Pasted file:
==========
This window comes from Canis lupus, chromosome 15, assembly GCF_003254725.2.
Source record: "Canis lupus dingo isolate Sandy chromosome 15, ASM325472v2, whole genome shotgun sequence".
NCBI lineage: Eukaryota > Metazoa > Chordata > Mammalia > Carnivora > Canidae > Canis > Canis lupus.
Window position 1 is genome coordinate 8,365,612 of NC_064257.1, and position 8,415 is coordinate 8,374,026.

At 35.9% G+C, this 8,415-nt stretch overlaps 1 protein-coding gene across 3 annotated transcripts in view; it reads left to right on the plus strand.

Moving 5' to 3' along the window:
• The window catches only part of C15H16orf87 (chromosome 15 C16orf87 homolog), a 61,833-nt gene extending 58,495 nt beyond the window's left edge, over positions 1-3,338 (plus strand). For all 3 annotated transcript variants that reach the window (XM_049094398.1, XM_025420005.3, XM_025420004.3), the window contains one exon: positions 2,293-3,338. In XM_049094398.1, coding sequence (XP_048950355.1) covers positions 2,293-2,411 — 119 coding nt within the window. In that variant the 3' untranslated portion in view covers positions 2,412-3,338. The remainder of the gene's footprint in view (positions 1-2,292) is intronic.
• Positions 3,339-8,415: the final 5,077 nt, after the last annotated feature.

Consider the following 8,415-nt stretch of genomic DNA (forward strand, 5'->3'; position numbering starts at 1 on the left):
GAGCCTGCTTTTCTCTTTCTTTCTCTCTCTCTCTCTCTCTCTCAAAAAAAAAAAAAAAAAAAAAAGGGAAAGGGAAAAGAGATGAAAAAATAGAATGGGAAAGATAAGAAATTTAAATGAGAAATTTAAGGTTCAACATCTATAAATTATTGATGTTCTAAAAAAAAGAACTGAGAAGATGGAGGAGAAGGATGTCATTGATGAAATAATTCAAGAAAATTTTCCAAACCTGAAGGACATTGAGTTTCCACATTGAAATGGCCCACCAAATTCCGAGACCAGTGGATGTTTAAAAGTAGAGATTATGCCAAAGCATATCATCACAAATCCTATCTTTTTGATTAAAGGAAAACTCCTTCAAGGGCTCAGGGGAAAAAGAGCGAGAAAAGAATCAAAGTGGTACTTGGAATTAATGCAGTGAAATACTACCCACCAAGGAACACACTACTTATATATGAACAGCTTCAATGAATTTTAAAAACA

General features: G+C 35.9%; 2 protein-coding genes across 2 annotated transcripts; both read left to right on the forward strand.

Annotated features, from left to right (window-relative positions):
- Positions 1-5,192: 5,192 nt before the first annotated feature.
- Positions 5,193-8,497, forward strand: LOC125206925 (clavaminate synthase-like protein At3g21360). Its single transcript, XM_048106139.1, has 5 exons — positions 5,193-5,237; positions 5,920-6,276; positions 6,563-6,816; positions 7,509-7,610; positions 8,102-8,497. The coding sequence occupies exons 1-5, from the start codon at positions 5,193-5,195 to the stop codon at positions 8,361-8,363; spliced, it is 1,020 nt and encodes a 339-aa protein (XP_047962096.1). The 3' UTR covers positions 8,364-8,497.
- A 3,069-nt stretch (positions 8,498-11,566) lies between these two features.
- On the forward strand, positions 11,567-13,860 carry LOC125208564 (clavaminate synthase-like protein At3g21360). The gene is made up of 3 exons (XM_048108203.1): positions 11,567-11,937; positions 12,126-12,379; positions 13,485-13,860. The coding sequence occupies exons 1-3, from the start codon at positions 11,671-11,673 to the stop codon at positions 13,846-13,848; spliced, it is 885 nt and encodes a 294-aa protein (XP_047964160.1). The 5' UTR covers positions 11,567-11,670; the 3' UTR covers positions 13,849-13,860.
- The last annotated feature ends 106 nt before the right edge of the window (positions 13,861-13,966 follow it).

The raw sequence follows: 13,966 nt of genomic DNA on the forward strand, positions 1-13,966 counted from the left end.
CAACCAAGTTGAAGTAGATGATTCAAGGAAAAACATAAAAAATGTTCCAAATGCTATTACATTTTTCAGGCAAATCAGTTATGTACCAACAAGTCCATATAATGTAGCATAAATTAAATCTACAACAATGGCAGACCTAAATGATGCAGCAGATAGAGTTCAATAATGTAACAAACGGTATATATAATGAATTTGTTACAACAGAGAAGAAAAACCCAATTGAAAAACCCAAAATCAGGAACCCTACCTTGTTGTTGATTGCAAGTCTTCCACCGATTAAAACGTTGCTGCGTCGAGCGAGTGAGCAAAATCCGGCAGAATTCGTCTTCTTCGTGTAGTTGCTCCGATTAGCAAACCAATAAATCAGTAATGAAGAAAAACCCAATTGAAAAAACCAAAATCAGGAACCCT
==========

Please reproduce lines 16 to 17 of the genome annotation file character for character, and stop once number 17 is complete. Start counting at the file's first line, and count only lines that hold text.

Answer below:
- On the forward strand, positions 11,567-13,860 carry LOC125208564 (clavaminate synthase-like protein At3g21360). The gene is made up of 3 exons (XM_048108203.1): positions 11,567-11,937; positions 12,126-12,379; positions 13,485-13,860. The coding sequence occupies exons 1-3, from the start codon at positions 11,671-11,673 to the stop codon at positions 13,846-13,848; spliced, it is 885 nt and encodes a 294-aa protein (XP_047964160.1). The 5' UTR covers positions 11,567-11,670; the 3' UTR covers positions 13,849-13,860.
- The last annotated feature ends 106 nt before the right edge of the window (positions 13,861-13,966 follow it).